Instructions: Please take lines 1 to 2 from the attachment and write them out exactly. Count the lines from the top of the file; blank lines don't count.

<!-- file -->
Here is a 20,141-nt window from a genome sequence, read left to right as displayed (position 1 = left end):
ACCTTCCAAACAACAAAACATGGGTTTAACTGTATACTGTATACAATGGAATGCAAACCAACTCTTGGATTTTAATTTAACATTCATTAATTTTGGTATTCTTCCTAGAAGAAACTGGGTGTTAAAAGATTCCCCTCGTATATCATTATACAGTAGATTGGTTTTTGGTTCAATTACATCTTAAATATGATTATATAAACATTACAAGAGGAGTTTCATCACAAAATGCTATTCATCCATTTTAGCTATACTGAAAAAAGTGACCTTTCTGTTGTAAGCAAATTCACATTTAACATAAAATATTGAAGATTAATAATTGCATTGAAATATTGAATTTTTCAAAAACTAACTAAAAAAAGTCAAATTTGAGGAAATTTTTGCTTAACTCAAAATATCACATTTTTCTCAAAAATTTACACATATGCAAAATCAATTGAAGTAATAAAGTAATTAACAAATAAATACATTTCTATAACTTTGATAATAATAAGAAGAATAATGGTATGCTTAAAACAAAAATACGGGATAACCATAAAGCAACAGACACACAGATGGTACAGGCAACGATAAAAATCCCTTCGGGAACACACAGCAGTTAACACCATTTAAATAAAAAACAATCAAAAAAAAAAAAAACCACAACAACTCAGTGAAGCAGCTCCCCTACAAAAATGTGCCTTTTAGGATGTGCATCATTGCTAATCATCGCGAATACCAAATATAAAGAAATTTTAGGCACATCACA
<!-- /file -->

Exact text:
Here is a 20,141-nt window from a genome sequence, read left to right as displayed (position 1 = left end):
ACCTTCCAAACAACAAAACATGGGTTTAACTGTATACTGTATACAATGGAATGCAAACCAACTCTTGGATTTTAATTTAACATTCATTAATTTTGGTATTCTTCCTAGAAGAAACTGGGTGTTAAAAGATTCCCCTCGTATATCATTATACAGTAGATTGGTTTTTGGTTCAATTACATCTTAAATATGATTATATAAACATTACAAGAGGAGTTTCATCACAAAATGCTATTCATCCATTTTAGCTATACTGAAAAAAGTGACCTTTCTGTTGTAAGCAAATTCACATTTAACATAAAATATTGAAGATTAATAATTGCATTGAAATATTGAATTTTTCAAAAACTAACTAAAAAAAGTCAAATTTGAGGAAATTTTTGCTTAACTCAAAATATCACATTTTTCTCAAAAATTTACACATATGCAAAATCAATTGAAGTAATAAAGTAATTAACAAATAAATACATTTCTATAACTTTGATAATAATAAGAAGAATAATGGTATGCTTAAAACAAAAATACGGGATAACCATAAAGCAACAGACACACAGATGGTACAGGCAACGATAAAAATCCCTTCGGGAACACACAGCAGTTAACACCATTTAAATAAAAAACAATCAAAAAAAAAAAAAACCACAACAACTCAGTGAAGCAGCTCCCCTACAAAAATGTGCCTTTTAGGATGTGCATCATTGCTAATCATCGCGAATACCAAATATAAAGAAATTTTAGGCACATCACA